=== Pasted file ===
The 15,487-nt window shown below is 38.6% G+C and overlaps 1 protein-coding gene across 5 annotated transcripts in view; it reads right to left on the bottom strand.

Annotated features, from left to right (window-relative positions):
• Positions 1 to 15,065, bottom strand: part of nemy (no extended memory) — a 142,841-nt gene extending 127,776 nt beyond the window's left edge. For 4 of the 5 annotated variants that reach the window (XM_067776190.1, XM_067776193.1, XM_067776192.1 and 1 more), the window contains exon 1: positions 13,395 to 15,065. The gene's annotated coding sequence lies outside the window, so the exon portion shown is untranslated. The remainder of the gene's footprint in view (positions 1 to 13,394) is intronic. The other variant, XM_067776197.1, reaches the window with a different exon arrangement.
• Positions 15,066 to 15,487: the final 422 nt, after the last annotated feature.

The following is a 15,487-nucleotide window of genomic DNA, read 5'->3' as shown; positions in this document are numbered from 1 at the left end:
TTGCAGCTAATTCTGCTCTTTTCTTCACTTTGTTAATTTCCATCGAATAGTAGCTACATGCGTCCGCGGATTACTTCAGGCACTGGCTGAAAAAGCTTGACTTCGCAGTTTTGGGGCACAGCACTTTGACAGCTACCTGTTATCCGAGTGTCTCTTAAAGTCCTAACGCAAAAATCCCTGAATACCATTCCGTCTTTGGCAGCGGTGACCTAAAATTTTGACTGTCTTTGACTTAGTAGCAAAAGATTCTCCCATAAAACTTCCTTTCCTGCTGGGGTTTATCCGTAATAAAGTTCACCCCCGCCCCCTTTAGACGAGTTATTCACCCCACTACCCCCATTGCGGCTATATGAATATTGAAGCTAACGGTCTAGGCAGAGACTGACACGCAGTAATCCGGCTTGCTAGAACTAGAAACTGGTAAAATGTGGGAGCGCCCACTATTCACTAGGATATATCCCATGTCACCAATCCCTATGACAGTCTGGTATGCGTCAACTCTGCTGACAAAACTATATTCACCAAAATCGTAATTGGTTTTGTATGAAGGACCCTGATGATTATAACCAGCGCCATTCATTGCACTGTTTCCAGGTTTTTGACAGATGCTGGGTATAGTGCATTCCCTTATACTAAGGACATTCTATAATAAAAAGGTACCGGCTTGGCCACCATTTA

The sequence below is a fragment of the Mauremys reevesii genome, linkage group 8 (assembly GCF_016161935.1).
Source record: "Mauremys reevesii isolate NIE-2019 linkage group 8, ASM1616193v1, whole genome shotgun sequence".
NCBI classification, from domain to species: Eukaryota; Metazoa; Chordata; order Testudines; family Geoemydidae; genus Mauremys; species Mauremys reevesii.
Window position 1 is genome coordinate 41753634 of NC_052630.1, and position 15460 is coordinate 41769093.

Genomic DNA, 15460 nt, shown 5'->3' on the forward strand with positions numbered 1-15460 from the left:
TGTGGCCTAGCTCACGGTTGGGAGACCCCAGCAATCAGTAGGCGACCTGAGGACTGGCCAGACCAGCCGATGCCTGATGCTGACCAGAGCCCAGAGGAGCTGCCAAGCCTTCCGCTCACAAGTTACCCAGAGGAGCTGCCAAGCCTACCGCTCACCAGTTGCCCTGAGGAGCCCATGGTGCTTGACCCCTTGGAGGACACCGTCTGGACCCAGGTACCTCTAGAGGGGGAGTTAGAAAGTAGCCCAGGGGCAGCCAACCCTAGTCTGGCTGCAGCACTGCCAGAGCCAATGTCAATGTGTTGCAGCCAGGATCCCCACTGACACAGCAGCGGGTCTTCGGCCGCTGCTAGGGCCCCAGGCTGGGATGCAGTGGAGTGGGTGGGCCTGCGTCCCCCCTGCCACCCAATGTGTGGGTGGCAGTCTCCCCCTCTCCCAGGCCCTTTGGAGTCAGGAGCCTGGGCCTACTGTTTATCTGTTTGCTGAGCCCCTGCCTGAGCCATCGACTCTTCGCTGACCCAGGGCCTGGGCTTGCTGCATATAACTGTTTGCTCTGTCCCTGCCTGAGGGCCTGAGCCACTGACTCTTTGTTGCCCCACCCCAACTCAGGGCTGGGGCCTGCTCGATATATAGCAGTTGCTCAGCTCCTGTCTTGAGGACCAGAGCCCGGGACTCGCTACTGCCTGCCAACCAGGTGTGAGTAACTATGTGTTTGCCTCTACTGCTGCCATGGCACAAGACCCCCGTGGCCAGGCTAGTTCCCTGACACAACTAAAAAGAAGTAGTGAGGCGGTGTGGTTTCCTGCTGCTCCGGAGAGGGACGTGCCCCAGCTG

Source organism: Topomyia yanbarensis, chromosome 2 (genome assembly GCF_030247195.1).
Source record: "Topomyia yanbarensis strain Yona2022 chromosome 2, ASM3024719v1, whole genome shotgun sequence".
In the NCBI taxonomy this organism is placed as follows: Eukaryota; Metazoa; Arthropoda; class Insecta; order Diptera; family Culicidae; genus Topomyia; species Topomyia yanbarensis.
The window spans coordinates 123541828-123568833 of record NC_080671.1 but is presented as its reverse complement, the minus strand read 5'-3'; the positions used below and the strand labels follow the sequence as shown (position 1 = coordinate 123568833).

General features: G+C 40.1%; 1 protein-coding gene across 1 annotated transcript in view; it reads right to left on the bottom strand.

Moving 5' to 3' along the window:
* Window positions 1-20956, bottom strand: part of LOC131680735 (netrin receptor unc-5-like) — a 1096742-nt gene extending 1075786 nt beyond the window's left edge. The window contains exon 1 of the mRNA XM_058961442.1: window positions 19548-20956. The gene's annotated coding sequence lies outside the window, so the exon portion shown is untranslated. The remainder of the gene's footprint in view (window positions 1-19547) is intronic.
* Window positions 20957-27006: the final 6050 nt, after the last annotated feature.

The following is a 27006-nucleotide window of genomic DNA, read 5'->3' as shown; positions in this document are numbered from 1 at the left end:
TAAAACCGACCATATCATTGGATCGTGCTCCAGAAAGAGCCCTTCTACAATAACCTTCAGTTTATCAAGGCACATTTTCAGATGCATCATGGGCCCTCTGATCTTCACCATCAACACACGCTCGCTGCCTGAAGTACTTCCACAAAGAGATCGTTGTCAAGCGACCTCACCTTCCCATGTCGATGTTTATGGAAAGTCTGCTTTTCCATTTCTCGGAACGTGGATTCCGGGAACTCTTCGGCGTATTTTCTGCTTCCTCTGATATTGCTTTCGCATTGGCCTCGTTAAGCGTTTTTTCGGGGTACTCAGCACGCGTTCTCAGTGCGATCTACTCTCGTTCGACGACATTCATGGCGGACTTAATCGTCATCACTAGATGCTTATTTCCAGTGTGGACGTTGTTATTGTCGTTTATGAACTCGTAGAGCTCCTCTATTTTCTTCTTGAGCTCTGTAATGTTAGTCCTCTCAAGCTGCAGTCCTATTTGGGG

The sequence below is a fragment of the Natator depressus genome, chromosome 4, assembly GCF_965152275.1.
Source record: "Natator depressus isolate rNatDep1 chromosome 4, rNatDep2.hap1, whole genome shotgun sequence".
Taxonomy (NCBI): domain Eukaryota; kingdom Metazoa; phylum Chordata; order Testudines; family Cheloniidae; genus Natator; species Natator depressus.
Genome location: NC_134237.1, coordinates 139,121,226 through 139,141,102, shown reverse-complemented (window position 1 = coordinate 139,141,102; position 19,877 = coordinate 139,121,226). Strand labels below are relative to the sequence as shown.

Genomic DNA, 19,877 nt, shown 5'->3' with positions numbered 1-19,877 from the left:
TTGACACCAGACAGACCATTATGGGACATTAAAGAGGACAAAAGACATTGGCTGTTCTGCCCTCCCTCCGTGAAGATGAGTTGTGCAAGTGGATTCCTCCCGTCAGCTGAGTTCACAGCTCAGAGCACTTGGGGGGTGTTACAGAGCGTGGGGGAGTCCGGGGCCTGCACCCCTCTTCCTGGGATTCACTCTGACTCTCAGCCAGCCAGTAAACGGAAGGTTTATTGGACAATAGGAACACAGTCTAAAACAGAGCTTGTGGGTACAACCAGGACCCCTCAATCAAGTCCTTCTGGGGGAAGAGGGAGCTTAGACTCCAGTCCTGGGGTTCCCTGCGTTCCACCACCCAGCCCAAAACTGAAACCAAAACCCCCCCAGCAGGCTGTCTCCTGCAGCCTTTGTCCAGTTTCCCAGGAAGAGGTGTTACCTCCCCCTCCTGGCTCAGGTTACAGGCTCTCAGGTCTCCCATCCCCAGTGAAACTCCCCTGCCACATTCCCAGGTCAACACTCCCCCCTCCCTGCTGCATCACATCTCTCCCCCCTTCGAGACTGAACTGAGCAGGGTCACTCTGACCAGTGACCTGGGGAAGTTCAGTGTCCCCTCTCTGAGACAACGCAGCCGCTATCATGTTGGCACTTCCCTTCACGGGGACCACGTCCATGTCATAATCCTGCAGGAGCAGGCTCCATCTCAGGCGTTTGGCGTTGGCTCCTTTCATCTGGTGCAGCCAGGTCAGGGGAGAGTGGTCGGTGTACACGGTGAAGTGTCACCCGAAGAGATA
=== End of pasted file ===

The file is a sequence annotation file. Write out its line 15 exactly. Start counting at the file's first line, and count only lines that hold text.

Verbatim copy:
In the NCBI taxonomy this organism is placed as follows: Eukaryota; Metazoa; Arthropoda; class Insecta; order Diptera; family Culicidae; genus Topomyia; species Topomyia yanbarensis.